...On the third of February last I officially laid before you the extraordinary announcement of the Imperial German Government that on and after the first day of February it was its purpose to put aside all restraints of law or of humanity and use its submarines to sink every vessel that sought to approach either the ports of Great Britain and Ireland or the western coasts of Europe or any of the ports controlled by the enemies of Germany within the Mediterranean.

...Since April of last year the Imperial Government had somewhat restrained the commanders of its undersea craft in conformity with its promise then given to us that passenger boats should not be sunk and that due warning would be given to all other vessels which its submarines might seek to destroy....

The precautions taken were meager and haphazard enough, as was proved in distressing instance after instance in the progress of the cruel and unmanly business, but a certain degree of restraint was observed.

In those earlier months people were nervous, but there was a traveling by sea. The most important illustration of what could happen was the sinking of the Lusitania—about which a book was published sometime ago. There had been previous books. The Lusitania had on it people like Charles Frohman and Elbert Hubbard.¹ Well, the loss was great. Documents were found showing that the Lusitania was carrying arms—that it wasn’t just a passenger ship—and the Germans made a great deal of that. But the meaning of the Lusitania is there. There used to be meetings in America, all over the country, at which people would say, “Remember the Lusitania!” The sinking of the Lusitania was on May 7, 1915. So it’s almost two years before the matter comes to a head with Mr. Wilson’s talk.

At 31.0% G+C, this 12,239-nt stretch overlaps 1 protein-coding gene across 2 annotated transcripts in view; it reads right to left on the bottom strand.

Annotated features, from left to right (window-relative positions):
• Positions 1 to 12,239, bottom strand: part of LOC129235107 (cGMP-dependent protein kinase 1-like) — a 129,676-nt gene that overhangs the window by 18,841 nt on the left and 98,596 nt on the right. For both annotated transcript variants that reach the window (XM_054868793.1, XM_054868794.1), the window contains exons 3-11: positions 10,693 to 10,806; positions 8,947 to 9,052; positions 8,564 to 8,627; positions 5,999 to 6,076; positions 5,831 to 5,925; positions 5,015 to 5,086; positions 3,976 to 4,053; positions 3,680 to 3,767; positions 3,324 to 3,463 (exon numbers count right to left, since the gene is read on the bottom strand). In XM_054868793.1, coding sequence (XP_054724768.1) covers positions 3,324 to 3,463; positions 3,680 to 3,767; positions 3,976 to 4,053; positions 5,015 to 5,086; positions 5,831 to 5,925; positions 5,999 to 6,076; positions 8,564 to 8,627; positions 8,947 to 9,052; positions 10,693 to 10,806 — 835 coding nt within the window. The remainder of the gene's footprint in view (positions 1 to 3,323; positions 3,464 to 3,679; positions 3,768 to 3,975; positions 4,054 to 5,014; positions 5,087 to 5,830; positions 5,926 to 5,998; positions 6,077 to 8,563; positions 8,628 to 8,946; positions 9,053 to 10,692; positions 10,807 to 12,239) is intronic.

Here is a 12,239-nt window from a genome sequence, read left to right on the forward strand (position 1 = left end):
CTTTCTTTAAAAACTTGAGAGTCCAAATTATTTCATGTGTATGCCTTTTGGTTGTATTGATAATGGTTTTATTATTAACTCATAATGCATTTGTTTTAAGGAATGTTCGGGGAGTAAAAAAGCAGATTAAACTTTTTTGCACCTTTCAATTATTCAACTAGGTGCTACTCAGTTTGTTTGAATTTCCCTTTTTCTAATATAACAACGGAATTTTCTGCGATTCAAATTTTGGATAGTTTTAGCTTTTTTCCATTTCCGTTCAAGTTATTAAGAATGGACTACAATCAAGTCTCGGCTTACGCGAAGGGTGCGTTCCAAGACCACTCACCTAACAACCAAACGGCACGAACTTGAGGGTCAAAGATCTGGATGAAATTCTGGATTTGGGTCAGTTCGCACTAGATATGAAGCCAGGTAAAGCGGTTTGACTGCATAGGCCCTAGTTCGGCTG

As I mentioned before, the other event was the torpedoing of the Sussex.² Meanwhile, there was the boarding of ships, or telling of merchant ships to leave, and there was something like search. And then there were sinkings with very little notice. The Lusitania wasn’t given much notice. In the years since, it has been written of, and it will be written of.

The German people felt that America was shipping arms to England. Later in his address, Mr. Wilson complains about German spies in Mexico and in South America, and there were German spies. The espionage had to do with why Count Bernstorff (the German ambassador to the US) was told to leave. Meanwhile, what was seen as the best propaganda outfit in the world was the English, which had a few poets in it. One can get a sense of the English spy system in Maugham’s Ashenden; or, The British Agent.

“...the extraordinary announcement of the Imperial German Government that...it was its purpose to put aside all restraints of law or of humanity...” There was what was called Schrecklichkeit

“...and use its submarines to sink every vessel...” We have this unimpeded dealing with ships that were helping the English or French. Seamen would get more money to be on one of those ships, because at any moment they could be in danger.

Submarines & Contempt

“That had seemed to be the object of the German submarine warfare earlier in the war.” It wasn’t seen at the time that the submarine warfare would be the immediate cause of America’s entrance into the war. I remember there was a submarine that came to Baltimore and was viewed by the puzzled population. It had gone all across the Atlantic.

“Since April of last year the Imperial Government had somewhat restrained the commanders of its undersea craft....” The Germans saw the British sharpening their blockade, seeing to it that no food from the outside world came to Germany. All the German people were angry. And since there was this tremendous stoppage or interdict by the English sea powers, they felt the unrestrained use of submarines was justified—just as in the South there was a great anger that Mr. Lincoln had put on the blockade, which meant that many a Southern girl pined for something she’d never get. A related dispute went on in Napoleonic times, when Napoleon, through the Berlin Decree, retaliated against the blockade imposed by the English Orders in Council.